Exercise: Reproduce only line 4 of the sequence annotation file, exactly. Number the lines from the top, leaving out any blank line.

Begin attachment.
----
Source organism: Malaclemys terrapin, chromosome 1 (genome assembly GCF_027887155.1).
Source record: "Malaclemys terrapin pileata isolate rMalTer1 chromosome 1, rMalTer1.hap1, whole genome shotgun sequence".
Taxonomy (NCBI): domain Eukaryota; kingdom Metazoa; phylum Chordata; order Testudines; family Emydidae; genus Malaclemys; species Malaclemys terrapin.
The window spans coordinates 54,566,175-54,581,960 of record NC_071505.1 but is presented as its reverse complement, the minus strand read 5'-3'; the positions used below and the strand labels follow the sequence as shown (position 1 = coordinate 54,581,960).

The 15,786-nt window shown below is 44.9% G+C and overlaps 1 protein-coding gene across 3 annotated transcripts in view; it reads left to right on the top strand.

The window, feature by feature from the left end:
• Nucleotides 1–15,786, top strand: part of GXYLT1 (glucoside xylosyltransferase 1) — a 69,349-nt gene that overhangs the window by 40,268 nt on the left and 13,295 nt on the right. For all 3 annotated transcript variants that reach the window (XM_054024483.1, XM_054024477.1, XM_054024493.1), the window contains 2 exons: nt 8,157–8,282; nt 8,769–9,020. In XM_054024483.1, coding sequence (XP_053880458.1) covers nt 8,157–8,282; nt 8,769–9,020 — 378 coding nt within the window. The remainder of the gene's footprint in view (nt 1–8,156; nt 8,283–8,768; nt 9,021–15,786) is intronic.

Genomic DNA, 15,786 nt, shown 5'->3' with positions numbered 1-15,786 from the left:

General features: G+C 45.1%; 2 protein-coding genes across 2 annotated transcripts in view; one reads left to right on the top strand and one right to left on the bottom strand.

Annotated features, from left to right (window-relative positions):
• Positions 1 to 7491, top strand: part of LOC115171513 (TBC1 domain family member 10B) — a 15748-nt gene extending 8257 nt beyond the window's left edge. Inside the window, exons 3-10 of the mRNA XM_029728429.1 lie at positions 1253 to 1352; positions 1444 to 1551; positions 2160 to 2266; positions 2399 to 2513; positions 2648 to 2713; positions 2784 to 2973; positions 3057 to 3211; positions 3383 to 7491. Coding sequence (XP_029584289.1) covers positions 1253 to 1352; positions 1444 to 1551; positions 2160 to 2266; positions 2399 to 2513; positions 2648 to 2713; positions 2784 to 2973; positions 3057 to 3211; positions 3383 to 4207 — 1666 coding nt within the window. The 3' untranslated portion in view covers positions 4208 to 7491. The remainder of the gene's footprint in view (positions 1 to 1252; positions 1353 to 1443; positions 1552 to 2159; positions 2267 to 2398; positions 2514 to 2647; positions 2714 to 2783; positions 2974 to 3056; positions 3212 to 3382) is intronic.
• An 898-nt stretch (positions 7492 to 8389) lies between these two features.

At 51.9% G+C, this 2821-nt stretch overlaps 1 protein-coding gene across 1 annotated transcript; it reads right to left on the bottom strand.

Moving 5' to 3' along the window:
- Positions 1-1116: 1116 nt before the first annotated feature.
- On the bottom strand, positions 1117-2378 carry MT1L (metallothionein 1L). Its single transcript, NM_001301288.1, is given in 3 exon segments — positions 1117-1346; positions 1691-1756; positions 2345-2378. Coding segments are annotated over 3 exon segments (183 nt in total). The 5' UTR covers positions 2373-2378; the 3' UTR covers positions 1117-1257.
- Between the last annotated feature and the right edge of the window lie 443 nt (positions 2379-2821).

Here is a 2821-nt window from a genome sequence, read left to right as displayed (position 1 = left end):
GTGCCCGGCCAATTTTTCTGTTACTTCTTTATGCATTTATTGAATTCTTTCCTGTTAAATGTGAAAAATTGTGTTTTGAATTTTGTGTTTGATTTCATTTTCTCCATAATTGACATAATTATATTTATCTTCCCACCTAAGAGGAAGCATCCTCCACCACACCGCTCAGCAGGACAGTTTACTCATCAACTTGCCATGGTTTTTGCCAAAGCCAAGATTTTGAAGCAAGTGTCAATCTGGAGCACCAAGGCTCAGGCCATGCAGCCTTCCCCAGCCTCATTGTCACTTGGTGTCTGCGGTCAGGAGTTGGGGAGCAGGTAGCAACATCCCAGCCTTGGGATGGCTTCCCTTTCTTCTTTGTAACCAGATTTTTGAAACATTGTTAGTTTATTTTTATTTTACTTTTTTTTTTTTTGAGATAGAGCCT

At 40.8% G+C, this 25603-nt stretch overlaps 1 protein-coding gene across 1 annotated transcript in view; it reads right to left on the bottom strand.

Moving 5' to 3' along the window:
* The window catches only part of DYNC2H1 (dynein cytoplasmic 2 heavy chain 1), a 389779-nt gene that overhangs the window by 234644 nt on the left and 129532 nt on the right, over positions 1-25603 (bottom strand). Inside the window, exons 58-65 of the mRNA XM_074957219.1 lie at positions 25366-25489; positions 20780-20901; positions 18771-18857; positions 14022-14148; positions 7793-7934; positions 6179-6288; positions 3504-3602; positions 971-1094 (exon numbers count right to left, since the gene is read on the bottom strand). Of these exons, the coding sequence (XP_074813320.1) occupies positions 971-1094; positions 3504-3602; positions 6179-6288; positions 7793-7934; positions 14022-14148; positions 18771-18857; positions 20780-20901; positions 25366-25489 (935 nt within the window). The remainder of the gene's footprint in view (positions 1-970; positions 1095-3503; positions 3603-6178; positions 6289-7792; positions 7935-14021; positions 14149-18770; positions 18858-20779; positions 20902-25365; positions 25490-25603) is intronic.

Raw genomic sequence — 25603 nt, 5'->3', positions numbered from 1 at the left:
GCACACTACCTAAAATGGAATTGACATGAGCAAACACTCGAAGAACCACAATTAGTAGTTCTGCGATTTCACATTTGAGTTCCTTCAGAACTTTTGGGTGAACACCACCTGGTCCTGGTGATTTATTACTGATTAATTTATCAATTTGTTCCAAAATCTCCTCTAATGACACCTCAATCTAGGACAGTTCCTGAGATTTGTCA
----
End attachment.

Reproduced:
The window spans coordinates 54,566,175-54,581,960 of record NC_071505.1 but is presented as its reverse complement, the minus strand read 5'-3'; the positions used below and the strand labels follow the sequence as shown (position 1 = coordinate 54,581,960).